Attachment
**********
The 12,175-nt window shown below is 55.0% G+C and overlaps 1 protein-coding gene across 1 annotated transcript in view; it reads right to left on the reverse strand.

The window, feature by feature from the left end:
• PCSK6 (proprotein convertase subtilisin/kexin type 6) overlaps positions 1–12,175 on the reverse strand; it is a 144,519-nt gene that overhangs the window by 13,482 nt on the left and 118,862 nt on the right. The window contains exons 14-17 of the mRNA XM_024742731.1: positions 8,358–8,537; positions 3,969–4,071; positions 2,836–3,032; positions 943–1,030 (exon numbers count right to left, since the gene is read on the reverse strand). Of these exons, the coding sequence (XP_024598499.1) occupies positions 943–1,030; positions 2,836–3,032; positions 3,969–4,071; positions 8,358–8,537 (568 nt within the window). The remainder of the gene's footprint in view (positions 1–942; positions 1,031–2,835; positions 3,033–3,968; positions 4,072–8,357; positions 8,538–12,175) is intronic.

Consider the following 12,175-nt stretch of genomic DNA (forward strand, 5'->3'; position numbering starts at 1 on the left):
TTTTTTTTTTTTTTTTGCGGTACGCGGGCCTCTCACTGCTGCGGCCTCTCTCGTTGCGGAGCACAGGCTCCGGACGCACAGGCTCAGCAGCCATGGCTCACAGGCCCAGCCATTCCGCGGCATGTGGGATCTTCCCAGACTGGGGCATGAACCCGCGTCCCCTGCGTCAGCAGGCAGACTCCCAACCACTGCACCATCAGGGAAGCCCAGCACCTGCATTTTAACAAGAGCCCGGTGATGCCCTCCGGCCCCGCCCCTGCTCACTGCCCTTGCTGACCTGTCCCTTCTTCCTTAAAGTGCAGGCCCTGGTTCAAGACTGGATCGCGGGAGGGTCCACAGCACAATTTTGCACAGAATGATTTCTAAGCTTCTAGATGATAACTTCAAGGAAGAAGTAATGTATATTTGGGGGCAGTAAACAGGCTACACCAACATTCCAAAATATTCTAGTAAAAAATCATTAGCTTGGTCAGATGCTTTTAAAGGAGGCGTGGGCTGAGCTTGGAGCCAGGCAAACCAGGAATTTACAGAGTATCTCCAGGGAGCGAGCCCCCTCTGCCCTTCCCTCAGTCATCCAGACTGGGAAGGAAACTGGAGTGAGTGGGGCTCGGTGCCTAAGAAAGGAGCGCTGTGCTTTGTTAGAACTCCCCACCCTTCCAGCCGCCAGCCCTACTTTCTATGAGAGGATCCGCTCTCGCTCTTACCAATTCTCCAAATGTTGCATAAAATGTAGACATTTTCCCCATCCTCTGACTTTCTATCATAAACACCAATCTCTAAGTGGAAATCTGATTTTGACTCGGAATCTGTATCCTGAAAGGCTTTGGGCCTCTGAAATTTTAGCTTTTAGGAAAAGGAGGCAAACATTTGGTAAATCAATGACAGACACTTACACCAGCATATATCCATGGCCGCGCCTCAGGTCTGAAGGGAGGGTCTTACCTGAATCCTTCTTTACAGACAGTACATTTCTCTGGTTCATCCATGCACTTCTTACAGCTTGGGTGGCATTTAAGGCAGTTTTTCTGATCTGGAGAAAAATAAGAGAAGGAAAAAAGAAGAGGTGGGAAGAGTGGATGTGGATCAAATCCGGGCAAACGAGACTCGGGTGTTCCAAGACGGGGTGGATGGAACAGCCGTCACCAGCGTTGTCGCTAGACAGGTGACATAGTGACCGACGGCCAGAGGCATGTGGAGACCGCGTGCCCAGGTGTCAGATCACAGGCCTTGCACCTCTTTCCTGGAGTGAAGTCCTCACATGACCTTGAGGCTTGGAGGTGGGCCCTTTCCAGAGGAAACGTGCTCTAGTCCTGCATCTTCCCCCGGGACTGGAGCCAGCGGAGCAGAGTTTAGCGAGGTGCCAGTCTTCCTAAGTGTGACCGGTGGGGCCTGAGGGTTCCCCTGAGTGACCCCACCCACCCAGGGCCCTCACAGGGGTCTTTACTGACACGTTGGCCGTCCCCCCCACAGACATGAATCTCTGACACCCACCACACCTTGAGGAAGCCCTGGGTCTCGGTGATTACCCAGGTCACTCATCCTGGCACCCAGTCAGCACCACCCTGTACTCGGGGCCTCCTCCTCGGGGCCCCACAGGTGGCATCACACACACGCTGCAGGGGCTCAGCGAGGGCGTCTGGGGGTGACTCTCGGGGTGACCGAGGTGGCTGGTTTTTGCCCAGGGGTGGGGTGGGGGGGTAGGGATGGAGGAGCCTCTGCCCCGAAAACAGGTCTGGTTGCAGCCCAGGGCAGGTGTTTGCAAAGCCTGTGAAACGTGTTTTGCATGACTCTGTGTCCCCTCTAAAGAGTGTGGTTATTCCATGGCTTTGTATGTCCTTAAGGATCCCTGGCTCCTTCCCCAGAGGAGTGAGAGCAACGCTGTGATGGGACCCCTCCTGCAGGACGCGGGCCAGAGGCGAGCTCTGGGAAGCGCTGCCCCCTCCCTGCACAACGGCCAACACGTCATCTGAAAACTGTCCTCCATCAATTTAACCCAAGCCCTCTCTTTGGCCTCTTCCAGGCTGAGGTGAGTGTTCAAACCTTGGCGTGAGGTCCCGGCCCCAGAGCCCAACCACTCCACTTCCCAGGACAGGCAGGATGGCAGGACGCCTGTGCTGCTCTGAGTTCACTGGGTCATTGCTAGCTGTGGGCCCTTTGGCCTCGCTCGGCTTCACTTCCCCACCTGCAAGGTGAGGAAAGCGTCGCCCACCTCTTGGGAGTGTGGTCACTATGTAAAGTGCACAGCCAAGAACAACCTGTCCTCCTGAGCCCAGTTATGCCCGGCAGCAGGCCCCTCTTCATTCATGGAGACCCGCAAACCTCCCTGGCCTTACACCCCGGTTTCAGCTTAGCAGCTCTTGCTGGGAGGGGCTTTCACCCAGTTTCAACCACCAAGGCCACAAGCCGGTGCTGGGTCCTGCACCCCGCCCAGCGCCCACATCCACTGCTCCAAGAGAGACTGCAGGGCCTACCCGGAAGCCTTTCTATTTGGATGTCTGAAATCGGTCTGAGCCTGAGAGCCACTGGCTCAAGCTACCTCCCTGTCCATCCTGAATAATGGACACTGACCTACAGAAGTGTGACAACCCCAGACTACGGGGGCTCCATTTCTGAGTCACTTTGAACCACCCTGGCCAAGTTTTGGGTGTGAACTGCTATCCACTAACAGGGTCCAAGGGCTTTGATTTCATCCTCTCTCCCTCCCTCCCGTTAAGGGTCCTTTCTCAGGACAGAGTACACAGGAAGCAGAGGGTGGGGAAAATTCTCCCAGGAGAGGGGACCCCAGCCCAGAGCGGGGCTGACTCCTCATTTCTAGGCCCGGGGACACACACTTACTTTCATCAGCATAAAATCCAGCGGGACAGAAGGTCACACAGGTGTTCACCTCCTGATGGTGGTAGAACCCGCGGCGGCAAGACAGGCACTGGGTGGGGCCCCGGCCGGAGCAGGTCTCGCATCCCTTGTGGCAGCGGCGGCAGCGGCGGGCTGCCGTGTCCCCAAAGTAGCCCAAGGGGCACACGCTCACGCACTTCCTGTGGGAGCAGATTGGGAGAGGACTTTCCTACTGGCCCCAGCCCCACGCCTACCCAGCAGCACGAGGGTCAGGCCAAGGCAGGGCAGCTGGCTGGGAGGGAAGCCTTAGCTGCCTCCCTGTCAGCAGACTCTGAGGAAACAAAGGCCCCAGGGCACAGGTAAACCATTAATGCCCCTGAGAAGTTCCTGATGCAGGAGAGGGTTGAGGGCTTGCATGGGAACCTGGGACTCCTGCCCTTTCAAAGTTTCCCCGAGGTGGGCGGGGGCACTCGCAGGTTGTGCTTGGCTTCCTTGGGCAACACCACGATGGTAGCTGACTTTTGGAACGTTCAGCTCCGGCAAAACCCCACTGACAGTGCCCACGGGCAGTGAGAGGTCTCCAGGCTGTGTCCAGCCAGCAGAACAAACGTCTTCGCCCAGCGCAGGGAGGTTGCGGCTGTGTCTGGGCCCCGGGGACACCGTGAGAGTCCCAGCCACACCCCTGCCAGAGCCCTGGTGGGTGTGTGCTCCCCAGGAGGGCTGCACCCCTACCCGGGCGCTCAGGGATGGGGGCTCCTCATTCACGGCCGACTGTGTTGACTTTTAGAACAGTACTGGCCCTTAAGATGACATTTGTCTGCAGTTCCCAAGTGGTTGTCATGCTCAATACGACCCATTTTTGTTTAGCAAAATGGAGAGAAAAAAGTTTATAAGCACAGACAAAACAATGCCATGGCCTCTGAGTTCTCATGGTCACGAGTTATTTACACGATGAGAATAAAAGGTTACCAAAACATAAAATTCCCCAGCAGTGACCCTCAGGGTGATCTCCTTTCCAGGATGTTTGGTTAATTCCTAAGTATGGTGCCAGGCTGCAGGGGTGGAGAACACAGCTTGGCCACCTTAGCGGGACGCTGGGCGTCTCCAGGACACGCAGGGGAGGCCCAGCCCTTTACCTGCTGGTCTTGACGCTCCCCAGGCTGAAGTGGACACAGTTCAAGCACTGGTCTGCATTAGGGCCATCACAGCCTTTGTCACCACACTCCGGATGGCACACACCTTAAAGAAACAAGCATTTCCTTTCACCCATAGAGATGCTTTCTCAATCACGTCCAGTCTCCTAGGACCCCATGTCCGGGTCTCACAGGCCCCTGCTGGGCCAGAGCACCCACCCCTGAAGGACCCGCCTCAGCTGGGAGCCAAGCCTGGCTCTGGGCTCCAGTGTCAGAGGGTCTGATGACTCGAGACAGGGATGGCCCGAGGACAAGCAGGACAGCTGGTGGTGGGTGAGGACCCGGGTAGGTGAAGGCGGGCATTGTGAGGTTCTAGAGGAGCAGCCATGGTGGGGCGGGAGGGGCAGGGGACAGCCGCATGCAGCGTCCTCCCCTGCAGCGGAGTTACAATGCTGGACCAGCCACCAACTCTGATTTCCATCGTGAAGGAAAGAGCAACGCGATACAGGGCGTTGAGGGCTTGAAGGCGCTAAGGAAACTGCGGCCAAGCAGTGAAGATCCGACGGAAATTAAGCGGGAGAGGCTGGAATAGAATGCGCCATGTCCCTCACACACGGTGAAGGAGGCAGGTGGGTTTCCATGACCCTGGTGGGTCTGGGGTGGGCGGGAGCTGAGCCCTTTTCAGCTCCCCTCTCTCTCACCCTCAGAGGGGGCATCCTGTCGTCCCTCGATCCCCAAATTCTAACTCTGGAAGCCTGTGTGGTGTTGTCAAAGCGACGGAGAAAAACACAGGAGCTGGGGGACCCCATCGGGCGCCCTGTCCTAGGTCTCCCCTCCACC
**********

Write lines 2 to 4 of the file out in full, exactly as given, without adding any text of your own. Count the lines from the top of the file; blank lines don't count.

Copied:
The window, feature by feature from the left end:
• PCSK6 (proprotein convertase subtilisin/kexin type 6) overlaps positions 1–12,175 on the reverse strand; it is a 144,519-nt gene that overhangs the window by 13,482 nt on the left and 118,862 nt on the right. The window contains exons 14-17 of the mRNA XM_024742731.1: positions 8,358–8,537; positions 3,969–4,071; positions 2,836–3,032; positions 943–1,030 (exon numbers count right to left, since the gene is read on the reverse strand). Of these exons, the coding sequence (XP_024598499.1) occupies positions 943–1,030; positions 2,836–3,032; positions 3,969–4,071; positions 8,358–8,537 (568 nt within the window). The remainder of the gene's footprint in view (positions 1–942; positions 1,031–2,835; positions 3,033–3,968; positions 4,072–8,357; positions 8,538–12,175) is intronic.

Consider the following 12,175-nt stretch of genomic DNA (forward strand, 5'->3'; position numbering starts at 1 on the left):